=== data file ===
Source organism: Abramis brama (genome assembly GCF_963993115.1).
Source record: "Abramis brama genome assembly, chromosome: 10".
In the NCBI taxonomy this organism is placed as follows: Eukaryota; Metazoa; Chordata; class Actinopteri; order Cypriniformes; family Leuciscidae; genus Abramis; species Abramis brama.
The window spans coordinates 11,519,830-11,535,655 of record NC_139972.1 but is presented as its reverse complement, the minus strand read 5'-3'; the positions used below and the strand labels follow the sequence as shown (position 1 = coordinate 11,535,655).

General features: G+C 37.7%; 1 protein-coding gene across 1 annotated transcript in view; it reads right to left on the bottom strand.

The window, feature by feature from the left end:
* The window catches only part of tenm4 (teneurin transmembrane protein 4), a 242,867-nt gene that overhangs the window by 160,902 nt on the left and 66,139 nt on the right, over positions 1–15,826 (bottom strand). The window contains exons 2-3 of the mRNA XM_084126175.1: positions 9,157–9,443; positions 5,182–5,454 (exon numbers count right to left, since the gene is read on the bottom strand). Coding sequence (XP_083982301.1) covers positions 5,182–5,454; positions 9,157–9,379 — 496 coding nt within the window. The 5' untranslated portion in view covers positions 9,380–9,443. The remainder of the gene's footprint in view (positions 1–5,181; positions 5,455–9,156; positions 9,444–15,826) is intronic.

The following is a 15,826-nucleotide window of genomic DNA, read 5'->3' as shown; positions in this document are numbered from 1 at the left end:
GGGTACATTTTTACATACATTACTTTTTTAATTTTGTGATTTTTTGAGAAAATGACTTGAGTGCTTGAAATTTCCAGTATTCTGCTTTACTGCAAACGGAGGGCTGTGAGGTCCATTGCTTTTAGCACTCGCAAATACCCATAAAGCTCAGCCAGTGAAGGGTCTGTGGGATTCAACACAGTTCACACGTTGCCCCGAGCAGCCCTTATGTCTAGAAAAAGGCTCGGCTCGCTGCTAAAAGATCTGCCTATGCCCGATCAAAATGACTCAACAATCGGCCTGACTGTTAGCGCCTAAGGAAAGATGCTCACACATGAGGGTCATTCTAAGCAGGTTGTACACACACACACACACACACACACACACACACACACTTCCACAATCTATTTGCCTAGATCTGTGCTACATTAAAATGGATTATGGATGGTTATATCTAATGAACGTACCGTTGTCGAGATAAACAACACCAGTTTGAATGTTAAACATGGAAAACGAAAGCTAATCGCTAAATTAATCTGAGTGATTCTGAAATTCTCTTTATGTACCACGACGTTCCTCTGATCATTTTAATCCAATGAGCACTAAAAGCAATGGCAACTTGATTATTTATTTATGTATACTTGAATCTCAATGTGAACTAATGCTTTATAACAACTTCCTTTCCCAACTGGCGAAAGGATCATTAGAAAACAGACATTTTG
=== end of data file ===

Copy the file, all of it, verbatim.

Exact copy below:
Source organism: Abramis brama (genome assembly GCF_963993115.1).
Source record: "Abramis brama genome assembly, chromosome: 10".
In the NCBI taxonomy this organism is placed as follows: Eukaryota; Metazoa; Chordata; class Actinopteri; order Cypriniformes; family Leuciscidae; genus Abramis; species Abramis brama.
The window spans coordinates 11,519,830-11,535,655 of record NC_139972.1 but is presented as its reverse complement, the minus strand read 5'-3'; the positions used below and the strand labels follow the sequence as shown (position 1 = coordinate 11,535,655).

General features: G+C 37.7%; 1 protein-coding gene across 1 annotated transcript in view; it reads right to left on the bottom strand.

The window, feature by feature from the left end:
* The window catches only part of tenm4 (teneurin transmembrane protein 4), a 242,867-nt gene that overhangs the window by 160,902 nt on the left and 66,139 nt on the right, over positions 1–15,826 (bottom strand). The window contains exons 2-3 of the mRNA XM_084126175.1: positions 9,157–9,443; positions 5,182–5,454 (exon numbers count right to left, since the gene is read on the bottom strand). Coding sequence (XP_083982301.1) covers positions 5,182–5,454; positions 9,157–9,379 — 496 coding nt within the window. The 5' untranslated portion in view covers positions 9,380–9,443. The remainder of the gene's footprint in view (positions 1–5,181; positions 5,455–9,156; positions 9,444–15,826) is intronic.

The following is a 15,826-nucleotide window of genomic DNA, read 5'->3' as shown; positions in this document are numbered from 1 at the left end:
GGGTACATTTTTACATACATTACTTTTTTAATTTTGTGATTTTTTGAGAAAATGACTTGAGTGCTTGAAATTTCCAGTATTCTGCTTTACTGCAAACGGAGGGCTGTGAGGTCCATTGCTTTTAGCACTCGCAAATACCCATAAAGCTCAGCCAGTGAAGGGTCTGTGGGATTCAACACAGTTCACACGTTGCCCCGAGCAGCCCTTATGTCTAGAAAAAGGCTCGGCTCGCTGCTAAAAGATCTGCCTATGCCCGATCAAAATGACTCAACAATCGGCCTGACTGTTAGCGCCTAAGGAAAGATGCTCACACATGAGGGTCATTCTAAGCAGGTTGTACACACACACACACACACACACACACACACACACACTTCCACAATCTATTTGCCTAGATCTGTGCTACATTAAAATGGATTATGGATGGTTATATCTAATGAACGTACCGTTGTCGAGATAAACAACACCAGTTTGAATGTTAAACATGGAAAACGAAAGCTAATCGCTAAATTAATCTGAGTGATTCTGAAATTCTCTTTATGTACCACGACGTTCCTCTGATCATTTTAATCCAATGAGCACTAAAAGCAATGGCAACTTGATTATTTATTTATGTATACTTGAATCTCAATGTGAACTAATGCTTTATAACAACTTCCTTTCCCAACTGGCGAAAGGATCATTAGAAAACAGACATTTTG